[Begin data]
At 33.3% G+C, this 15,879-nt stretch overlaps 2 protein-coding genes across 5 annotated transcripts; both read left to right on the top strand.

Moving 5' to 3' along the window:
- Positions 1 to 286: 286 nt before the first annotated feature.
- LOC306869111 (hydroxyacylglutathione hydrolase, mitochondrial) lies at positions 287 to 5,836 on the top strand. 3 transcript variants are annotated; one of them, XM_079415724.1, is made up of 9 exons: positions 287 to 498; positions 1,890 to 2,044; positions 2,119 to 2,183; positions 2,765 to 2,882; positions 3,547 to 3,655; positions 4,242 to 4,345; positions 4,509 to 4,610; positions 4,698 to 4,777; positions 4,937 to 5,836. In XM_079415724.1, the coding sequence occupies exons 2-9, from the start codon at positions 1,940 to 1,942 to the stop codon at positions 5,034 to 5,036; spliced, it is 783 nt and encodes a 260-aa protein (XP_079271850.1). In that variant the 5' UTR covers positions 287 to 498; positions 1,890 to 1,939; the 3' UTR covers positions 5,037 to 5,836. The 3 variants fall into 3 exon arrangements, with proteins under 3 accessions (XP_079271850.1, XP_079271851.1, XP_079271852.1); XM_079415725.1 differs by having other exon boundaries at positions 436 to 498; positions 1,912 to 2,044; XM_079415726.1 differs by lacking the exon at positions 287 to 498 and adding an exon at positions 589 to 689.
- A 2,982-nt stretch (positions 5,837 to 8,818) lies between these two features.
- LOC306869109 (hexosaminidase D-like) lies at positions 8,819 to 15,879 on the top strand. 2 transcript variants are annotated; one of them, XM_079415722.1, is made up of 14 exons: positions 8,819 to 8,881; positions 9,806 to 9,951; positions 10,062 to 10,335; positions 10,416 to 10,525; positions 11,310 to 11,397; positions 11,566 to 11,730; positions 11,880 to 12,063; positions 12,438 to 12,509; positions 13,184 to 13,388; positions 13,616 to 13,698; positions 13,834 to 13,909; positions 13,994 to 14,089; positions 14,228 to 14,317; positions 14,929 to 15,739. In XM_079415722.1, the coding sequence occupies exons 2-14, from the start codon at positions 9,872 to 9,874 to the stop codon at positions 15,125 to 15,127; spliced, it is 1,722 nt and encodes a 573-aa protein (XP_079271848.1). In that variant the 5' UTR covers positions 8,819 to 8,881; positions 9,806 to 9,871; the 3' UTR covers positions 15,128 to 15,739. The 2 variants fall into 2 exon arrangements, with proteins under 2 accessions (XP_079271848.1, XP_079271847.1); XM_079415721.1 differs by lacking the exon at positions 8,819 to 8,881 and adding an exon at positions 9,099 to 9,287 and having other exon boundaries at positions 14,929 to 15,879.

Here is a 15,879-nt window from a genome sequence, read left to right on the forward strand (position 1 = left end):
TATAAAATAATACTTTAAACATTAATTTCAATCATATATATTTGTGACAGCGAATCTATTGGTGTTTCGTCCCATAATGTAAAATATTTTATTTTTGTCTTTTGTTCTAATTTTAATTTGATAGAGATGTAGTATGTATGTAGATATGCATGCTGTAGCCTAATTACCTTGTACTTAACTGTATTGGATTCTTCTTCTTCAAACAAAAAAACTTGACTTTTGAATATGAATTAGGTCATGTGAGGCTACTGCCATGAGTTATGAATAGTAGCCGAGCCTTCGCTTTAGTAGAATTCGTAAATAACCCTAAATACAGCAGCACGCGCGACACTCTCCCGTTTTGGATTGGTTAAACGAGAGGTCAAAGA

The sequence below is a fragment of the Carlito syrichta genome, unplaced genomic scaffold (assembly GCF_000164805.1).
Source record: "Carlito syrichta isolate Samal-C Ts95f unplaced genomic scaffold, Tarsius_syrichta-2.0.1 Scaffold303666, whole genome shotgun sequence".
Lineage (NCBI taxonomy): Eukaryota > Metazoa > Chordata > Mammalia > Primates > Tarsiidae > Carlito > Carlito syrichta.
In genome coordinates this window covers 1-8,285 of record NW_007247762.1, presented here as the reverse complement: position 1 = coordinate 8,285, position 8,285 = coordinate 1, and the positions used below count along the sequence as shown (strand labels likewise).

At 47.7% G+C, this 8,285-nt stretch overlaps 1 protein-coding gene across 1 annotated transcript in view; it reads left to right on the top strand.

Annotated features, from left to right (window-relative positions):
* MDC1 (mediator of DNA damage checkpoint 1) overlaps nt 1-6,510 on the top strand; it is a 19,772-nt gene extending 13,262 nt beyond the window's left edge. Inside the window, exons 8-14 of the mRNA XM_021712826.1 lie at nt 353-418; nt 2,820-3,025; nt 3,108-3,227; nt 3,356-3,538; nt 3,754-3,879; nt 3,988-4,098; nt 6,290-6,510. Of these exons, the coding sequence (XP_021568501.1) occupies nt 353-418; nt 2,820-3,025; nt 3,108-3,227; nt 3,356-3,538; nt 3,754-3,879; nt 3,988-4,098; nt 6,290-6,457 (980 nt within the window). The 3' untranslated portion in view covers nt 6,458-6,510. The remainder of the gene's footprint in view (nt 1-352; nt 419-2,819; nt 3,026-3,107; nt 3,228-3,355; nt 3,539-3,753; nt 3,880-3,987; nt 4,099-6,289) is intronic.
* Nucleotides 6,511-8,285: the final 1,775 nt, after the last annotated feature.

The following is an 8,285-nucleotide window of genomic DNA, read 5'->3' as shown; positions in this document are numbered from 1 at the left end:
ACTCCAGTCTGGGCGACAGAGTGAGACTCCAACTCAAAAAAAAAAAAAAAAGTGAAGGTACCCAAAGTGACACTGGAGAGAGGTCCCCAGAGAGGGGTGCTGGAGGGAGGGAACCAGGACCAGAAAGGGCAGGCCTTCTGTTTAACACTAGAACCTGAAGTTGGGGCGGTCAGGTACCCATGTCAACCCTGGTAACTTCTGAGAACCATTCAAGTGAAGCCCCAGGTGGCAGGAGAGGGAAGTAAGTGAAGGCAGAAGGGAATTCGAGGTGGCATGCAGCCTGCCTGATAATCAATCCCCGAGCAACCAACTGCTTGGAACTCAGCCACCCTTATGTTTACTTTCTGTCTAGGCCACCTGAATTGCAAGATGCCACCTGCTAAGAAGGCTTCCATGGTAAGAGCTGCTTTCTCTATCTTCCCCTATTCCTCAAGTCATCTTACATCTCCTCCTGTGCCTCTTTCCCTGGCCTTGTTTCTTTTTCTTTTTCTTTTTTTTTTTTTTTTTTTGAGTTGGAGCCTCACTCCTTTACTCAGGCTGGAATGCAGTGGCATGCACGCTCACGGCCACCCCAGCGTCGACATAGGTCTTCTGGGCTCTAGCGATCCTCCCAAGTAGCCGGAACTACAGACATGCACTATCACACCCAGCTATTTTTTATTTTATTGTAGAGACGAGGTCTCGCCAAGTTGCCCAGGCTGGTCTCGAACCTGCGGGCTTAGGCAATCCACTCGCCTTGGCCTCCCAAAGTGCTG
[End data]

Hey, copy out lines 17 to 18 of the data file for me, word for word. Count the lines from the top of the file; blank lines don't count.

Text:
The following is an 8,285-nucleotide window of genomic DNA, read 5'->3' as shown; positions in this document are numbered from 1 at the left end:
ACTCCAGTCTGGGCGACAGAGTGAGACTCCAACTCAAAAAAAAAAAAAAAAGTGAAGGTACCCAAAGTGACACTGGAGAGAGGTCCCCAGAGAGGGGTGCTGGAGGGAGGGAACCAGGACCAGAAAGGGCAGGCCTTCTGTTTAACACTAGAACCTGAAGTTGGGGCGGTCAGGTACCCATGTCAACCCTGGTAACTTCTGAGAACCATTCAAGTGAAGCCCCAGGTGGCAGGAGAGGGAAGTAAGTGAAGGCAGAAGGGAATTCGAGGTGGCATGCAGCCTGCCTGATAATCAATCCCCGAGCAACCAACTGCTTGGAACTCAGCCACCCTTATGTTTACTTTCTGTCTAGGCCACCTGAATTGCAAGATGCCACCTGCTAAGAAGGCTTCCATGGTAAGAGCTGCTTTCTCTATCTTCCCCTATTCCTCAAGTCATCTTACATCTCCTCCTGTGCCTCTTTCCCTGGCCTTGTTTCTTTTTCTTTTTCTTTTTTTTTTTTTTTTTTTGAGTTGGAGCCTCACTCCTTTACTCAGGCTGGAATGCAGTGGCATGCACGCTCACGGCCACCCCAGCGTCGACATAGGTCTTCTGGGCTCTAGCGATCCTCCCAAGTAGCCGGAACTACAGACATGCACTATCACACCCAGCTATTTTTTATTTTATTGTAGAGACGAGGTCTCGCCAAGTTGCCCAGGCTGGTCTCGAACCTGCGGGCTTAGGCAATCCACTCGCCTTGGCCTCCCAAAGTGCTG